Walking Like a Panther was the first compact disc I owned. Artist L.L. Cool J was the brainchild behind the well put-together album, which featured the tracks “Going back to Cali,” “Jingling Baby,” and “I’m That Type of Guy.” These tunes introduced me to what today we refer to as hip hop/rap. The hip hop of my youth was an educational tool—one that encouraged listeners to embrace their blackness while also paying homage to elders who paved the way to freedom.The same message was preached by the Black Panther Party in October 1966, when party leaders Bobby Seale and Huey P. Newton put together a group of like-minded black nationalists. The Black Panther Party carefully crafted a 10-point plan they felt would help protect members of the African American community as well as strengthen African Americans with its emphasis on self-sufficiency.
Like Martin Luther King, Jr., the “peaceful protester,” members of the Black Panther Party were arrested during their struggle. Slavery was outlawed 100 years earlier; however, mistreatment of the black community by the government, especially law enforcement, as well as white supremacists, showed how little had changed.President J. Edgar Hoover feared the black activist. That fear certainly intensified when the country noticed younger white men and women supporting the goals and objectives of the Black Panther Party.On MLK Day, 2017, I was honored to be selected as the keynote speaker for Carolina Healthcare’s annual celebration. Grady “Papa Doc” Bat was introduced to me by one of the program’s organizers. Grady is a founding member of the Winston-Salem Black Panther Chapter, which was created in 1969.
Through Grady, I gained a better understanding of the Black Panthers. Our encounter also helped clarify some of my misconceptions about them, including their community engagement and the 10-point plan.Grady is a “country boy” from Bennettsville, South Carolina. He grew up poor, he explained, “like most of country folk did back then.” He attended segregated schools, and he knew when he turned a certain age it was time to leave small-town USA.Like other blacks, Grady experienced racism and discrimination during the 1950s and 60s. As a member of the Black Panther Party, he was arrested several times. To his credit, Grady was the first paramedic driver for the Winston-Salem free ambulance program, and he lead the pesticide program, which sprayed the homes of people who could not afford the service.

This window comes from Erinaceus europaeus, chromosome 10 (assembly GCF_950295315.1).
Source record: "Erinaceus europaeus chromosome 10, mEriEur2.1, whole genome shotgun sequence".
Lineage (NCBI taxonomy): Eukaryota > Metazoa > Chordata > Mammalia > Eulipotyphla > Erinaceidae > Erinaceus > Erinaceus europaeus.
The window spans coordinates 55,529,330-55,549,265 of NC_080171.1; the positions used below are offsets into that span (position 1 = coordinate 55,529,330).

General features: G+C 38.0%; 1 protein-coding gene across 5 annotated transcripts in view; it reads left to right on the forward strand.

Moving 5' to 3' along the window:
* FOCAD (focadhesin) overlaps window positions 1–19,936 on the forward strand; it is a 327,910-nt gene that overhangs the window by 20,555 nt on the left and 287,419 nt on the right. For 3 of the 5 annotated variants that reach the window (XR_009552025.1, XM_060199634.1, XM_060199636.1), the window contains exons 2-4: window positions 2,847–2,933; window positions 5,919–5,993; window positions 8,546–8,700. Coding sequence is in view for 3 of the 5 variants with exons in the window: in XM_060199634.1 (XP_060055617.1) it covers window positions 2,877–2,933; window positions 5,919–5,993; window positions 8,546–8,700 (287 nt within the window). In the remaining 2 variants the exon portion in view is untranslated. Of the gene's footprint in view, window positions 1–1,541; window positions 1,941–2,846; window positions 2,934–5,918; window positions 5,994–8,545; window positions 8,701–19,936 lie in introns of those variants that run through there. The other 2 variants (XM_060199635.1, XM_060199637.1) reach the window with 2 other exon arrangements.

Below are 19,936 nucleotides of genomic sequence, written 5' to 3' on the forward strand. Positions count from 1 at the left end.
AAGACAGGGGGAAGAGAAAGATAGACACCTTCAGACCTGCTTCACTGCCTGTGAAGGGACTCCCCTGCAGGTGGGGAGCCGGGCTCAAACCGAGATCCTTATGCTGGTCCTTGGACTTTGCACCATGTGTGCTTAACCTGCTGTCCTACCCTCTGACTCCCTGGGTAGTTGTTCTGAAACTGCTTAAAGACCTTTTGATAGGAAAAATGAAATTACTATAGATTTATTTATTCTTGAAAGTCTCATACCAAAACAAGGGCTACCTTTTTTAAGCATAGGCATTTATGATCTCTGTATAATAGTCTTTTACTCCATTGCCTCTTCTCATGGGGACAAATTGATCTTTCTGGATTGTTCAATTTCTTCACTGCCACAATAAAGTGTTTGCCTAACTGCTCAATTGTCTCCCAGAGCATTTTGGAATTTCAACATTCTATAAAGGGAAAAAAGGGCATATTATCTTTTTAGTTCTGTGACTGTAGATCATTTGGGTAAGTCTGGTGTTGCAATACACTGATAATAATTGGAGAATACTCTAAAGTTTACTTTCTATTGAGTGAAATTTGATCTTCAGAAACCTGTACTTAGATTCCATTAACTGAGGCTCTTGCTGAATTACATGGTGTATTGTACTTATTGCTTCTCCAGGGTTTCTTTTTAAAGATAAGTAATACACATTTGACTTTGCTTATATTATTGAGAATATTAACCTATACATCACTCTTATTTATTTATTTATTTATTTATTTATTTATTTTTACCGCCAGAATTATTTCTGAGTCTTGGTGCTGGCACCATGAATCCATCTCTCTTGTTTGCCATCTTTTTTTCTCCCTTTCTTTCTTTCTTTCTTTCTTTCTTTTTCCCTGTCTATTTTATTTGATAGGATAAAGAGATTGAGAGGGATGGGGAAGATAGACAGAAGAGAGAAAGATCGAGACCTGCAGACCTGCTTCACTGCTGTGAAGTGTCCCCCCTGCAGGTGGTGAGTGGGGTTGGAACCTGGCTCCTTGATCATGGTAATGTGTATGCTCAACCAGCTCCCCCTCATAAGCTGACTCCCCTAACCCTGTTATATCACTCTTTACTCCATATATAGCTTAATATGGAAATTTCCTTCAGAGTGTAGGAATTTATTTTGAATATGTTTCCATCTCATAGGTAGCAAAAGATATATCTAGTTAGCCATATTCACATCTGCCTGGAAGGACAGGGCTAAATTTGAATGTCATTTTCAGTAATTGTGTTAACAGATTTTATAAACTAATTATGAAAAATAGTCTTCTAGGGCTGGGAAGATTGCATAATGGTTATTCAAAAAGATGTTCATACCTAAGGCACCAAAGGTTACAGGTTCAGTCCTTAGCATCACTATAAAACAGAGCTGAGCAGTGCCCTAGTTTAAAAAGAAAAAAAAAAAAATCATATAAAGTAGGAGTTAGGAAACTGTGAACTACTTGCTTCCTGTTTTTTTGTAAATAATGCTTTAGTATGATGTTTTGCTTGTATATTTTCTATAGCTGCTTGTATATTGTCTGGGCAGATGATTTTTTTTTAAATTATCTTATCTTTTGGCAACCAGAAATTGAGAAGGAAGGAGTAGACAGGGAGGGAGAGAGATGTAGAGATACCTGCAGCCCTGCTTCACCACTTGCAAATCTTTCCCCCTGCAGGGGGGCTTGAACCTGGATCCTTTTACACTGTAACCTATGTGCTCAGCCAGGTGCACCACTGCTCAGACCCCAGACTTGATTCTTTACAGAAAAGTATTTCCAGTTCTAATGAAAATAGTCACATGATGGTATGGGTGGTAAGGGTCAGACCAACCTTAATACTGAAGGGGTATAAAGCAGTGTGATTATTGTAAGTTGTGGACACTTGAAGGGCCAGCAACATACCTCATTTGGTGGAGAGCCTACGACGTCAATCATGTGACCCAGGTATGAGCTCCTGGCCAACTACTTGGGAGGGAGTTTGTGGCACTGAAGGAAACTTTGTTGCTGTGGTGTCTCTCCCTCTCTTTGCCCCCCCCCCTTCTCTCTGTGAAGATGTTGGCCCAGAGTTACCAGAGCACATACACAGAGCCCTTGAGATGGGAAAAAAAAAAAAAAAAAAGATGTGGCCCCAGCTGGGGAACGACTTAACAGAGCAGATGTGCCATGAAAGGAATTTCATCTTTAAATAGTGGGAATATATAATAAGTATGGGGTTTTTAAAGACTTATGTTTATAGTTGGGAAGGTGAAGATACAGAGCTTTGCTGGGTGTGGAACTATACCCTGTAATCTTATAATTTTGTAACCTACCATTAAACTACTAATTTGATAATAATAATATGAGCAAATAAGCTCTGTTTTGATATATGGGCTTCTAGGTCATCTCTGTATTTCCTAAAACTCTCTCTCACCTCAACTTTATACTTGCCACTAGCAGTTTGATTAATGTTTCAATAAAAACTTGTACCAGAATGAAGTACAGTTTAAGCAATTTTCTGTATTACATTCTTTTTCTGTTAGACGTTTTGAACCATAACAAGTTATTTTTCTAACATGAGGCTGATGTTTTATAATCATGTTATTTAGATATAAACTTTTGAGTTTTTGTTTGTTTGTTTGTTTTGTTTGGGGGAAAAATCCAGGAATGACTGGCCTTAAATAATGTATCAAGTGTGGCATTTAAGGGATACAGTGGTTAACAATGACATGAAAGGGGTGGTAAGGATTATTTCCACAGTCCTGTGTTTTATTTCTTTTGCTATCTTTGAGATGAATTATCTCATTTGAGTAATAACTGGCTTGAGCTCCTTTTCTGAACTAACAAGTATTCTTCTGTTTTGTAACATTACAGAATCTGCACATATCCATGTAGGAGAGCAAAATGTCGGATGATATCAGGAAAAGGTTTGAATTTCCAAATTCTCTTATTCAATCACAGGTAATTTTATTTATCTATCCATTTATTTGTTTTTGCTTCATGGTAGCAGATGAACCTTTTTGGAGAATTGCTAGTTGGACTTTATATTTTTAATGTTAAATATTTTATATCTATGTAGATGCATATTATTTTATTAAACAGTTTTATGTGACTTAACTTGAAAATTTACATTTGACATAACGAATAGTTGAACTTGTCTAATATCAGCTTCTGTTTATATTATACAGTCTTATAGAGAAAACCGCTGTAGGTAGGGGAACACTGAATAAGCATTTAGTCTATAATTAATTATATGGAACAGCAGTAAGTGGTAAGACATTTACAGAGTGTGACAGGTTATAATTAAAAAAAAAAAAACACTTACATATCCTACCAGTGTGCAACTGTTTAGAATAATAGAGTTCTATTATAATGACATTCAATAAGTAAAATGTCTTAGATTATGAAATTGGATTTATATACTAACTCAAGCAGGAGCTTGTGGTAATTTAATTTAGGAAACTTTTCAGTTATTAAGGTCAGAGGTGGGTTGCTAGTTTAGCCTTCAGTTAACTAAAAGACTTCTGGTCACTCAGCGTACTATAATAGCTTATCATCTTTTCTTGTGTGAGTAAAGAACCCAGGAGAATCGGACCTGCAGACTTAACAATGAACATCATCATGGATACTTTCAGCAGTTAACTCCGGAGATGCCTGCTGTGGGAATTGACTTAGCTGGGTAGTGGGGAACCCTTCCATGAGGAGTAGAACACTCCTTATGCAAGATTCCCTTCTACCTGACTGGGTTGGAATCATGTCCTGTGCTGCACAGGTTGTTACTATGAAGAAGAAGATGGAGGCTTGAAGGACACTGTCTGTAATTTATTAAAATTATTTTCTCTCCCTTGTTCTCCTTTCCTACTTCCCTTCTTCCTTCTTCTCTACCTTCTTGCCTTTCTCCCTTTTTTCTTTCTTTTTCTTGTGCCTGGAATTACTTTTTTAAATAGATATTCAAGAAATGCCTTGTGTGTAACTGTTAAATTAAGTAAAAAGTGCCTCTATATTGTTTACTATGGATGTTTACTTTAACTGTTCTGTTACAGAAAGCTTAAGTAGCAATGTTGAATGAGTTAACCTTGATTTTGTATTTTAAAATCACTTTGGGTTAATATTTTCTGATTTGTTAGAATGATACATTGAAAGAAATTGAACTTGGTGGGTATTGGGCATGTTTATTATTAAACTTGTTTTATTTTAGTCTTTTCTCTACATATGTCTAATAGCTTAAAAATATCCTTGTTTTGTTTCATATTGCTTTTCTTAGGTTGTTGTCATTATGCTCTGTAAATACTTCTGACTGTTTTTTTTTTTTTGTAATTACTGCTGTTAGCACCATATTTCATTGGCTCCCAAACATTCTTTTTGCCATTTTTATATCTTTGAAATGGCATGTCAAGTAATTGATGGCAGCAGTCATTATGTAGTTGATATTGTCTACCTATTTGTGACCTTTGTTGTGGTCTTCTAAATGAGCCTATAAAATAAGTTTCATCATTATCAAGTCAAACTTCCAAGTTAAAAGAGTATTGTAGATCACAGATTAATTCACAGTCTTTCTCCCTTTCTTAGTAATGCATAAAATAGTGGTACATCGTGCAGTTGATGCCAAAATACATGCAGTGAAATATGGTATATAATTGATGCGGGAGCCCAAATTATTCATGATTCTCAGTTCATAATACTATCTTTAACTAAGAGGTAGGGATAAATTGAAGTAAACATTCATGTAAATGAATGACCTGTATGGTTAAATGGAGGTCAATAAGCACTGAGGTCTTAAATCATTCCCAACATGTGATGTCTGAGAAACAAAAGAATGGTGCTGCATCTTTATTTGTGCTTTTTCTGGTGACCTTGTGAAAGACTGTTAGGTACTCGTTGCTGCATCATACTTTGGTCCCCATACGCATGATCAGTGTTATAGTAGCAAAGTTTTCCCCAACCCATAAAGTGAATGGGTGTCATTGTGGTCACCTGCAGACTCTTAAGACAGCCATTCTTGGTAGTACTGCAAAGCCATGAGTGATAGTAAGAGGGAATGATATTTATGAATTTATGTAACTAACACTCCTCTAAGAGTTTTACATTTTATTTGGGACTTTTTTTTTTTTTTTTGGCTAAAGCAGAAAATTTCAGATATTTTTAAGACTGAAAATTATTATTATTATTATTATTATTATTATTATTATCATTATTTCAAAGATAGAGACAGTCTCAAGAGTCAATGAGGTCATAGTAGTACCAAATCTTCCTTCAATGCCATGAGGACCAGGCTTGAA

My interview with Grady revealed what the government did not want people to know—the support that came from various ethnic and socio-economic backgrounds to empower the black community. After defending themselves against the KKK, the government, law enforcement, and news outlets, the Black Panther Party continued to make a lasting impression on the black community.Grady was nicknamed “Papa Doc” by the Panthers. It’s a name that still suits him in his role as a mentor and spiritual healer to those incarcerated. A knee replacement left him with a limp, but that has not slowed him down. He continues to work for his community.
My new friendship with Grady “Papa Doc” Bat allows me walk with a Panther—at least until the good Lord decides otherwise.